Planning A Modern Catholic Wedding

by: Michael Kabel

Where do you see your Catholic wedding taking place? In a church? Possibly even in a cathedral? It's true that the traditional wedding takes place in a place of worship, but more and more couples are expanding the scope of their designs and even the locale of their own wedding, fusing the traditional marriage event with other elements of their heritage and their lifestyle.

Marriage is an important sacrament.

Many of those outside the Catholic faith often don't realize the importance Catholics place on marriage as an act of religious devotion. In fact, matrimony is considered one of the Church's seven sacraments, or special rites believed to bring members of the congregation a closer understanding of God's love.

Priests will often counsel engaged couples prior to the ceremony, making sure they have a clear understanding of marriage's importance. This counseling, called the Pre-Cana, sometimes takes place over several months. Historically, the church also prefers both bride and groom be baptized into the Catholic faith before getting married, though in recent times this rule has become more relaxed.

Bringing heritage into the wedding itself.

While the liturgy, or religious service, that contains the marriage ceremony often stays the same for the modern Catholic wedding, all the other elements around it are up for getting updated, improved upon, or just tinkered with to create a perfect aesthetic for the bride and groom. The changes may include choice of dress, the lineup of the wedding party, decorations throughout the church or wedding space, and amendments or changes to the wedding vows.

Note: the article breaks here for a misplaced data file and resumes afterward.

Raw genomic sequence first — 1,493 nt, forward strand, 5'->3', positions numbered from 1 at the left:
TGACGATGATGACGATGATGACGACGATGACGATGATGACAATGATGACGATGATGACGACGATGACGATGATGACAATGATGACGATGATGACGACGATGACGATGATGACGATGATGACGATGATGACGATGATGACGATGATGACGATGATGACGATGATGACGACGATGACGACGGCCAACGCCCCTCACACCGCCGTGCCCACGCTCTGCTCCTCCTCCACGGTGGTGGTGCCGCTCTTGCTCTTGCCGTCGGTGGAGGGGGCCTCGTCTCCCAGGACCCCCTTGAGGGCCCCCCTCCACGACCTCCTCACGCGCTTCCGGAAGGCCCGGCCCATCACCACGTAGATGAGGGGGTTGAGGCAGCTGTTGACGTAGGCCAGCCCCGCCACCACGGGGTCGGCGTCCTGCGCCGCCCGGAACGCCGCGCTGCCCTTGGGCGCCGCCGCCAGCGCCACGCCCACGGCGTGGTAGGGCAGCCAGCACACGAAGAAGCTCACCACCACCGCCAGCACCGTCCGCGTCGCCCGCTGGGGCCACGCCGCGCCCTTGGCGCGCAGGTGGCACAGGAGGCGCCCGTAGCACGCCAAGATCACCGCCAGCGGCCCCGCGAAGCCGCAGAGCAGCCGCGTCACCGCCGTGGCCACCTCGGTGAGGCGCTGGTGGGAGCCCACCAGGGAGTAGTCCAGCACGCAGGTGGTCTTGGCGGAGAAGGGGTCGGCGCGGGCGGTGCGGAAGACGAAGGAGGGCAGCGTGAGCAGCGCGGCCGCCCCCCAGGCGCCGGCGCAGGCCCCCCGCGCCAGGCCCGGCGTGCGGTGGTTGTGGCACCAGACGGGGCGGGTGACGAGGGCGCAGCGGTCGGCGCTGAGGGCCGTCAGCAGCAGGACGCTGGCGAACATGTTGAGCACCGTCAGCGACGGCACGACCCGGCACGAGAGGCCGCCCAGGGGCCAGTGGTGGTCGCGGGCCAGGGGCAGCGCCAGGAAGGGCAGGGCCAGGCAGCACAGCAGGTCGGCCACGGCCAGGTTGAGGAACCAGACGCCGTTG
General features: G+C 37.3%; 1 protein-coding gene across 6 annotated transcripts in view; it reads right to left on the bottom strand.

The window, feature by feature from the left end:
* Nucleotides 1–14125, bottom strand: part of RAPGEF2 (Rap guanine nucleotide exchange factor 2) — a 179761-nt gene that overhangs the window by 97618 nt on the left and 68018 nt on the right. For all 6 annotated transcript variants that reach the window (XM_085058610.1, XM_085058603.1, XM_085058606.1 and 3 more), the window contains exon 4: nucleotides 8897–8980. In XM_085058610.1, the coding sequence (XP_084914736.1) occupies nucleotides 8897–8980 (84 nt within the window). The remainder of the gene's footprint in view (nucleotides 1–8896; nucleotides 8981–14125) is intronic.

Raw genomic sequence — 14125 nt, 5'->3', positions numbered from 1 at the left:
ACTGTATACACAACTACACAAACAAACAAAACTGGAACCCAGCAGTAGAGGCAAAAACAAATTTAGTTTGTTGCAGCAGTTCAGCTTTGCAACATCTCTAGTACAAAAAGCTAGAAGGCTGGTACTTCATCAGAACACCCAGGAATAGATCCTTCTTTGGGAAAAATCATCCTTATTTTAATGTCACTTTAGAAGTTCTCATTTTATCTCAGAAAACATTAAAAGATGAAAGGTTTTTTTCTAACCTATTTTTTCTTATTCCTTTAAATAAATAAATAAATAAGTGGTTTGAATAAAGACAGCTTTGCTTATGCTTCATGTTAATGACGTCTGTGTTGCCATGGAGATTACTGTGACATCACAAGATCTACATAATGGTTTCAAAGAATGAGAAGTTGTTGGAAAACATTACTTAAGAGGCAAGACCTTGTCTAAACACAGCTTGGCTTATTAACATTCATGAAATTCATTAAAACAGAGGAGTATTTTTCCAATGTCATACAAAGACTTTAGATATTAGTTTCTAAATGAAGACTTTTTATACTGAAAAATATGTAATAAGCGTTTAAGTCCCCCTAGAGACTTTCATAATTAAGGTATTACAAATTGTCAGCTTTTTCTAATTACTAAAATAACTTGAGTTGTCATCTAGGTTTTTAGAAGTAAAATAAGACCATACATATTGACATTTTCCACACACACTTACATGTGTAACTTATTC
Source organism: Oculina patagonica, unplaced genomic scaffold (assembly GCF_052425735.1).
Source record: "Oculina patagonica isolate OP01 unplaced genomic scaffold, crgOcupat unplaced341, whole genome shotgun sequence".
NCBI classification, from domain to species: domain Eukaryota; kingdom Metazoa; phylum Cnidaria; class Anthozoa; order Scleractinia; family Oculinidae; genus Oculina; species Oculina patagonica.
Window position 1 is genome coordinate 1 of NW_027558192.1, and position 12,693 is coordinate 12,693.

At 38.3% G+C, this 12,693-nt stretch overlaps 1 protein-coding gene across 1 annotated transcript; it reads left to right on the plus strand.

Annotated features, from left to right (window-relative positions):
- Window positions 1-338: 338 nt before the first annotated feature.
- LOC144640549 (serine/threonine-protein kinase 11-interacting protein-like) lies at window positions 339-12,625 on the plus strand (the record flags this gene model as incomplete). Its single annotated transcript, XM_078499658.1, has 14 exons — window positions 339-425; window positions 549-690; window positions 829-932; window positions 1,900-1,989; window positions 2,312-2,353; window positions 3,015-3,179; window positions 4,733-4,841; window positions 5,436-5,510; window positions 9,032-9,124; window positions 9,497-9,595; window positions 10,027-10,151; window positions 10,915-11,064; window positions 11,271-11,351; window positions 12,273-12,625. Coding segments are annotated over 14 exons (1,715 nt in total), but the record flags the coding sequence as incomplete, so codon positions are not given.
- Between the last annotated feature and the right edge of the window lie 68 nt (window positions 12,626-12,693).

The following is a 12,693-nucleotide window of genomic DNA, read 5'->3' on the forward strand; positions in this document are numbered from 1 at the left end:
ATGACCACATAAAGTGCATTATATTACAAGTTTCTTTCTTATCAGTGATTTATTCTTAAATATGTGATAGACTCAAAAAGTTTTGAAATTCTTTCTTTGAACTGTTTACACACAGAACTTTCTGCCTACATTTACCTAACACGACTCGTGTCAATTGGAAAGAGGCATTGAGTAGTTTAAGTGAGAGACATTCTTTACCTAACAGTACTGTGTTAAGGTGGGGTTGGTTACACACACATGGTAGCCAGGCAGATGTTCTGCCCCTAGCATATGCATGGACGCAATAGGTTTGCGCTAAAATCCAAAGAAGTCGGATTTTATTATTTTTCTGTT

Heritage often includes family history and culture.

It's a well-known fact that many American Catholics trace their heritage to the British Isles, most notably Ireland. In recent years, many Hispanic and Latino families have also settled in the United States. Both groups are fiercely proud of their own cultures, so it's no surprise that both can base their wedding decorations around their sense of cultural history.

The Celtic wedding includes Gaelic crosses, as well as songs and even the wedding vows sung and said in the Gaelic language. Irish-American brides will sometimes include traditional Irish bridal good luck charms, for example horseshoes and wildflower bouquets. Welsh bridesmaids are given sprigs of myrtle to plant; if the tree grows they'll find a husband within the year.

Latino weddings include Spanish-language prayers and songs with traditional attire worn by the wedding party and bride and groom. Brides sometimes leave their bouquets at the base of the Virgin Mary statue inside the church, as a prayer offering. Brides and grooms sometimes also exchange thirteen gold coins as a symbol of sharing their good fortune.

Receiving the full, high Mass.

Many Catholic couples are taking a grander route in their wedding ceremonies, requesting what's known as a "full Mass." The full Mass differs from the traditional Catholic ceremony in that also includes the Liturgy of the Eucharist, in which the congregation receives the body and blood of Christ.

Some devout couples with access to such events also choose to have the Mass said in its original Latin. While possibly confusing for the layperson, the grandeur of the language becomes a thing of beauty itself, a verbal commemoration of the new marriage's romance but also its importance.